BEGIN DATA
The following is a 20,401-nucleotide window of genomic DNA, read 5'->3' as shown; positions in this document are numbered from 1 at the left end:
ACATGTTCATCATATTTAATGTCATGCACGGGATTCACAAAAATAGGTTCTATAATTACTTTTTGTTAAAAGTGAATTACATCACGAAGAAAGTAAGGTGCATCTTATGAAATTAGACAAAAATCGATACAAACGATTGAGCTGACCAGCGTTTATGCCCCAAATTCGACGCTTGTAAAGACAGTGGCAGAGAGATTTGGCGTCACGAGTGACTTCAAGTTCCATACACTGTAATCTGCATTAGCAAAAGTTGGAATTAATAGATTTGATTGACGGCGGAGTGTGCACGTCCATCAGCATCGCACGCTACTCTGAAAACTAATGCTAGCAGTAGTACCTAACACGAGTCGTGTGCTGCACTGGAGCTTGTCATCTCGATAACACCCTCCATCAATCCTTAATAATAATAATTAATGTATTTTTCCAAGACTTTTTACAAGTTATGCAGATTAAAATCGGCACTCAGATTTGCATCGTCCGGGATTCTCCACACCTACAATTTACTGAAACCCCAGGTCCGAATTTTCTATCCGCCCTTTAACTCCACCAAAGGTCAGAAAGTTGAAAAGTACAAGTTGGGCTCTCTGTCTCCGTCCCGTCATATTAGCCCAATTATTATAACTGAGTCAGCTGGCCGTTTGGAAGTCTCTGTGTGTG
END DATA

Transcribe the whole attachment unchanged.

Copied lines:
The following is a 20,401-nucleotide window of genomic DNA, read 5'->3' as shown; positions in this document are numbered from 1 at the left end:
ACATGTTCATCATATTTAATGTCATGCACGGGATTCACAAAAATAGGTTCTATAATTACTTTTTGTTAAAAGTGAATTACATCACGAAGAAAGTAAGGTGCATCTTATGAAATTAGACAAAAATCGATACAAACGATTGAGCTGACCAGCGTTTATGCCCCAAATTCGACGCTTGTAAAGACAGTGGCAGAGAGATTTGGCGTCACGAGTGACTTCAAGTTCCATACACTGTAATCTGCATTAGCAAAAGTTGGAATTAATAGATTTGATTGACGGCGGAGTGTGCACGTCCATCAGCATCGCACGCTACTCTGAAAACTAATGCTAGCAGTAGTACCTAACACGAGTCGTGTGCTGCACTGGAGCTTGTCATCTCGATAACACCCTCCATCAATCCTTAATAATAATAATTAATGTATTTTTCCAAGACTTTTTACAAGTTATGCAGATTAAAATCGGCACTCAGATTTGCATCGTCCGGGATTCTCCACACCTACAATTTACTGAAACCCCAGGTCCGAATTTTCTATCCGCCCTTTAACTCCACCAAAGGTCAGAAAGTTGAAAAGTACAAGTTGGGCTCTCTGTCTCCGTCCCGTCATATTAGCCCAATTATTATAACTGAGTCAGCTGGCCGTTTGGAAGTCTCTGTGTGTG